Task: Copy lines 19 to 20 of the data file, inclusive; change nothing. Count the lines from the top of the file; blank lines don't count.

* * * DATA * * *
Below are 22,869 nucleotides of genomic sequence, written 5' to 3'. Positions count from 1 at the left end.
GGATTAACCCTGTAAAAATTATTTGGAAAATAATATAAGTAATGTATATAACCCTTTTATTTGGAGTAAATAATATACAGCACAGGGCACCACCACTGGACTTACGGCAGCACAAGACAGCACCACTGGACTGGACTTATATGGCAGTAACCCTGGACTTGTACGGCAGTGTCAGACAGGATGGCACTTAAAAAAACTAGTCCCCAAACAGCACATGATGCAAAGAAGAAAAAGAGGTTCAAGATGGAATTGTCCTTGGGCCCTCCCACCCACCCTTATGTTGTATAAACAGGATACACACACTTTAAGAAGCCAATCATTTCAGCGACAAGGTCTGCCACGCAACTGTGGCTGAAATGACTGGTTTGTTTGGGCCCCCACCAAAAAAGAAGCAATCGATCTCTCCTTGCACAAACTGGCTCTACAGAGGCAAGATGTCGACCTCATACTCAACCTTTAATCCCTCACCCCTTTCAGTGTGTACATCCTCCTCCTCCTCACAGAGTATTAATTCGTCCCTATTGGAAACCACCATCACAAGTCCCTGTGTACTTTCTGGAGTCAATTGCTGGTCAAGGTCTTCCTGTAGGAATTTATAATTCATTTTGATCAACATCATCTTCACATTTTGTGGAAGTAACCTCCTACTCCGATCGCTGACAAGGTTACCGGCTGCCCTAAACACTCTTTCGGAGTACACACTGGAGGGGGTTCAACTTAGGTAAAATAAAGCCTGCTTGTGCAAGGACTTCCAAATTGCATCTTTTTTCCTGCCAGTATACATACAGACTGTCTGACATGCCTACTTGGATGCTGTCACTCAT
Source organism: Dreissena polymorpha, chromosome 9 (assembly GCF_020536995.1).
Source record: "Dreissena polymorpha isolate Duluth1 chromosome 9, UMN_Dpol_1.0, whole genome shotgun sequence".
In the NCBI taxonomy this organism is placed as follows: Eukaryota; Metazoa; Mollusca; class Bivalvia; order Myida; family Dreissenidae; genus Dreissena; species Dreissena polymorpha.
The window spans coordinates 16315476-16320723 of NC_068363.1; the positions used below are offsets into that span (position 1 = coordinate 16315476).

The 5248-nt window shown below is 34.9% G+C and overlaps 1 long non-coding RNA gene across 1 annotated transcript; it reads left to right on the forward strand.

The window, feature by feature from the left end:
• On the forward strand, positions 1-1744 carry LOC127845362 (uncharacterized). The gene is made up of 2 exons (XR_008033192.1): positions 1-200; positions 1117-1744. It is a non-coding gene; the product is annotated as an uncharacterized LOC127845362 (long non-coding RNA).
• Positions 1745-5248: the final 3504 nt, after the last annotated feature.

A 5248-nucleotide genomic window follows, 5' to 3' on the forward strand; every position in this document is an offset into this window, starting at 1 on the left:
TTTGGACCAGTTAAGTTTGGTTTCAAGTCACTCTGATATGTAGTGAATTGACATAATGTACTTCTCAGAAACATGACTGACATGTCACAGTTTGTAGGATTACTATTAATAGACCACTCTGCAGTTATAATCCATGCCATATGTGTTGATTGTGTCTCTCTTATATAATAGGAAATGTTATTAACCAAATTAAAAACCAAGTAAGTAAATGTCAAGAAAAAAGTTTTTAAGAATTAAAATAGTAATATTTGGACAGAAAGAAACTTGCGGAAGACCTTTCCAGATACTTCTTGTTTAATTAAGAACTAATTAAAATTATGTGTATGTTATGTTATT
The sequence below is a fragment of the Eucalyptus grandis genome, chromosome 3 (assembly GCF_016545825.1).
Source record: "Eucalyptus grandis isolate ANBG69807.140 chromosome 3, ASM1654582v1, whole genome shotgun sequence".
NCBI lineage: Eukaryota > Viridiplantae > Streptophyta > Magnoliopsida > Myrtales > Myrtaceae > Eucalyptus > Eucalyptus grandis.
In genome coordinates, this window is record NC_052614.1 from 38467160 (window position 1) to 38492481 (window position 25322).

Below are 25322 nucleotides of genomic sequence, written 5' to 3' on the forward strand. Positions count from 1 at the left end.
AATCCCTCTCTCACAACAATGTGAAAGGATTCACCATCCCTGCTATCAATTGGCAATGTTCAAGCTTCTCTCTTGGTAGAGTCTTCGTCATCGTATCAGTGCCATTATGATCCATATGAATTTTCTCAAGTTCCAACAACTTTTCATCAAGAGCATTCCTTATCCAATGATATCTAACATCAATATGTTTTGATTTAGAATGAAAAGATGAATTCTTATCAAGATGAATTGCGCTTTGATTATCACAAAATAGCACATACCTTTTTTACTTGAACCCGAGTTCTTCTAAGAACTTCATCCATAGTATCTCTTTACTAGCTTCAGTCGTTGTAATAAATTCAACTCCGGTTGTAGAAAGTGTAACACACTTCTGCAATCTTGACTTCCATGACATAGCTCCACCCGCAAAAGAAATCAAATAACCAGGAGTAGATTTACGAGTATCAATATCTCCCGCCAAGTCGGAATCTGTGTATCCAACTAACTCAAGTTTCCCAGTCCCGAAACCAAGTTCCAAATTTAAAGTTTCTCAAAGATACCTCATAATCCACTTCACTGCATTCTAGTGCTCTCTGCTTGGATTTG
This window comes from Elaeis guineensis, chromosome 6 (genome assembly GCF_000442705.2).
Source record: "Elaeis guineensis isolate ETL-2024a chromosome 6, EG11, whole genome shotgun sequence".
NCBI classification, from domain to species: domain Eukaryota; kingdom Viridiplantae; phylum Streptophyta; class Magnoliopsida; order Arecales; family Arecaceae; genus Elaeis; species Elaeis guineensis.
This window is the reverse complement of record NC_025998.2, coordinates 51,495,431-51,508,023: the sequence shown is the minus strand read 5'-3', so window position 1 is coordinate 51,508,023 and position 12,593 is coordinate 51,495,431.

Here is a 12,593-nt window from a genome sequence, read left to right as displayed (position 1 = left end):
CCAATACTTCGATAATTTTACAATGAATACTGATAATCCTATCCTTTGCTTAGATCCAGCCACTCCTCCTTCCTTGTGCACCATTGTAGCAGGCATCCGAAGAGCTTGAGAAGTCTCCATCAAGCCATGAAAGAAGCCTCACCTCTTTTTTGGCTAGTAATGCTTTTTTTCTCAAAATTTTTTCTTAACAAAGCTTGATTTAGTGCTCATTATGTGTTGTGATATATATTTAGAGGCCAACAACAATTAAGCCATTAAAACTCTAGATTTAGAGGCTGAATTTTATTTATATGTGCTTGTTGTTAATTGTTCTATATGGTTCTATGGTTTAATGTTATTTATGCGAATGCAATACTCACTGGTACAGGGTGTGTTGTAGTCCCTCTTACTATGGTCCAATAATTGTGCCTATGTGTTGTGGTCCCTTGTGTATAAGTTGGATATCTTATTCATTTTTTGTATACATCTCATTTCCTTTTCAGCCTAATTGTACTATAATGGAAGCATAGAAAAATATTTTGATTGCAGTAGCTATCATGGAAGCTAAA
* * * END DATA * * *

This window comes from Elaeis guineensis, chromosome 6 (genome assembly GCF_000442705.2).
Source record: "Elaeis guineensis isolate ETL-2024a chromosome 6, EG11, whole genome shotgun sequence".